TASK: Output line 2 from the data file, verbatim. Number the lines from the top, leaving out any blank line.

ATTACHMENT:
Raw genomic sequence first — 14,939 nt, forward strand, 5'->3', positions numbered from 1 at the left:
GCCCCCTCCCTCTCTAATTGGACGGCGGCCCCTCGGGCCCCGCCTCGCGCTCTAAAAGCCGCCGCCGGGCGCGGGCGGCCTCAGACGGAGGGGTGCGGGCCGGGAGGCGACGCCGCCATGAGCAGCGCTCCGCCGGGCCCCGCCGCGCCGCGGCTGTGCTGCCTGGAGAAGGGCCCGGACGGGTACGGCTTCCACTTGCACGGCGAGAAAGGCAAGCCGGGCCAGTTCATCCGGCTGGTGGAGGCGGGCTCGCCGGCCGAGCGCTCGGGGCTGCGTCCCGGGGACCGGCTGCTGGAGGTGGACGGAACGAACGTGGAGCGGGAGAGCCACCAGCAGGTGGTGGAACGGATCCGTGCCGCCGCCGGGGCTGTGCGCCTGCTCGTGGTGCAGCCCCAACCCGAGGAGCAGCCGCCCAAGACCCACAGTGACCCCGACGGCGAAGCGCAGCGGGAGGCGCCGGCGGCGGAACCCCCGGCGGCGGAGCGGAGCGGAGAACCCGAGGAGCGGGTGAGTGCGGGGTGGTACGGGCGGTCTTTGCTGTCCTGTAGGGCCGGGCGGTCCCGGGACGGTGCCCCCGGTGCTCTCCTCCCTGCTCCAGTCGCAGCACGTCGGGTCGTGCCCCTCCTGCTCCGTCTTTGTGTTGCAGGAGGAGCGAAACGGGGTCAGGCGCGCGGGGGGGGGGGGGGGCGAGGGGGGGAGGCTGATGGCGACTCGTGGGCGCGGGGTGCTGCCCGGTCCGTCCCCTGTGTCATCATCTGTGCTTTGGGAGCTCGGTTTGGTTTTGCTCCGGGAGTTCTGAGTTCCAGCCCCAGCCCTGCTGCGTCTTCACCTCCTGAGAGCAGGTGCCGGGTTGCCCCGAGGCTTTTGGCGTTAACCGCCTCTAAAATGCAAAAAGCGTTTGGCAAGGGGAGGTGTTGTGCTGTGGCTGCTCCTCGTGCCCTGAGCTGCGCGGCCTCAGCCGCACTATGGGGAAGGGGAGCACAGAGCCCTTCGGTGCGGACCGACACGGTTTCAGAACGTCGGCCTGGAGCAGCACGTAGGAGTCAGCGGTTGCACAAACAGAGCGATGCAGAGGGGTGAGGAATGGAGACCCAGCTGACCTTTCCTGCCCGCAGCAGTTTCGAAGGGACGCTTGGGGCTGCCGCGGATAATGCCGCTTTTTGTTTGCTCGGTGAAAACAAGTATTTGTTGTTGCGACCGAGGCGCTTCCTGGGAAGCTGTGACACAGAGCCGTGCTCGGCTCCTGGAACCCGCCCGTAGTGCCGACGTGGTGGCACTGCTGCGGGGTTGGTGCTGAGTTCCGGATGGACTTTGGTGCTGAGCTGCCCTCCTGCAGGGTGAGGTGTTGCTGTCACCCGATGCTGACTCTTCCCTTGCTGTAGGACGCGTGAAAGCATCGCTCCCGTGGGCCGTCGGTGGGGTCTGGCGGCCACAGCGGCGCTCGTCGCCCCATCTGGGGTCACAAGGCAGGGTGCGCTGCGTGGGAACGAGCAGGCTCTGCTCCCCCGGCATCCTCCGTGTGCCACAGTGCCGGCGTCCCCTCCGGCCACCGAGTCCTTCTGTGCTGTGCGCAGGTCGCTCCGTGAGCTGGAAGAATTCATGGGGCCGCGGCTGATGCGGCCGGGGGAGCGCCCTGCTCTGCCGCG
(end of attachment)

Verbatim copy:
GCCCCCTCCCTCTCTAATTGGACGGCGGCCCCTCGGGCCCCGCCTCGCGCTCTAAAAGCCGCCGCCGGGCGCGGGCGGCCTCAGACGGAGGGGTGCGGGCCGGGAGGCGACGCCGCCATGAGCAGCGCTCCGCCGGGCCCCGCCGCGCCGCGGCTGTGCTGCCTGGAGAAGGGCCCGGACGGGTACGGCTTCCACTTGCACGGCGAGAAAGGCAAGCCGGGCCAGTTCATCCGGCTGGTGGAGGCGGGCTCGCCGGCCGAGCGCTCGGGGCTGCGTCCCGGGGACCGGCTGCTGGAGGTGGACGGAACGAACGTGGAGCGGGAGAGCCACCAGCAGGTGGTGGAACGGATCCGTGCCGCCGCCGGGGCTGTGCGCCTGCTCGTGGTGCAGCCCCAACCCGAGGAGCAGCCGCCCAAGACCCACAGTGACCCCGACGGCGAAGCGCAGCGGGAGGCGCCGGCGGCGGAACCCCCGGCGGCGGAGCGGAGCGGAGAACCCGAGGAGCGGGTGAGTGCGGGGTGGTACGGGCGGTCTTTGCTGTCCTGTAGGGCCGGGCGGTCCCGGGACGGTGCCCCCGGTGCTCTCCTCCCTGCTCCAGTCGCAGCACGTCGGGTCGTGCCCCTCCTGCTCCGTCTTTGTGTTGCAGGAGGAGCGAAACGGGGTCAGGCGCGCGGGGGGGGGGGGGGGCGAGGGGGGGAGGCTGATGGCGACTCGTGGGCGCGGGGTGCTGCCCGGTCCGTCCCCTGTGTCATCATCTGTGCTTTGGGAGCTCGGTTTGGTTTTGCTCCGGGAGTTCTGAGTTCCAGCCCCAGCCCTGCTGCGTCTTCACCTCCTGAGAGCAGGTGCCGGGTTGCCCCGAGGCTTTTGGCGTTAACCGCCTCTAAAATGCAAAAAGCGTTTGGCAAGGGGAGGTGTTGTGCTGTGGCTGCTCCTCGTGCCCTGAGCTGCGCGGCCTCAGCCGCACTATGGGGAAGGGGAGCACAGAGCCCTTCGGTGCGGACCGACACGGTTTCAGAACGTCGGCCTGGAGCAGCACGTAGGAGTCAGCGGTTGCACAAACAGAGCGATGCAGAGGGGTGAGGAATGGAGACCCAGCTGACCTTTCCTGCCCGCAGCAGTTTCGAAGGGACGCTTGGGGCTGCCGCGGATAATGCCGCTTTTTGTTTGCTCGGTGAAAACAAGTATTTGTTGTTGCGACCGAGGCGCTTCCTGGGAAGCTGTGACACAGAGCCGTGCTCGGCTCCTGGAACCCGCCCGTAGTGCCGACGTGGTGGCACTGCTGCGGGGTTGGTGCTGAGTTCCGGATGGACTTTGGTGCTGAGCTGCCCTCCTGCAGGGTGAGGTGTTGCTGTCACCCGATGCTGACTCTTCCCTTGCTGTAGGACGCGTGAAAGCATCGCTCCCGTGGGCCGTCGGTGGGGTCTGGCGGCCACAGCGGCGCTCGTCGCCCCATCTGGGGTCACAAGGCAGGGTGCGCTGCGTGGGAACGAGCAGGCTCTGCTCCCCCGGCATCCTCCGTGTGCCACAGTGCCGGCGTCCCCTCCGGCCACCGAGTCCTTCTGTGCTGTGCGCAGGTCGCTCCGTGAGCTGGAAGAATTCATGGGGCCGCGGCTGATGCGGCCGGGGGAGCGCCCTGCTCTGCCGCG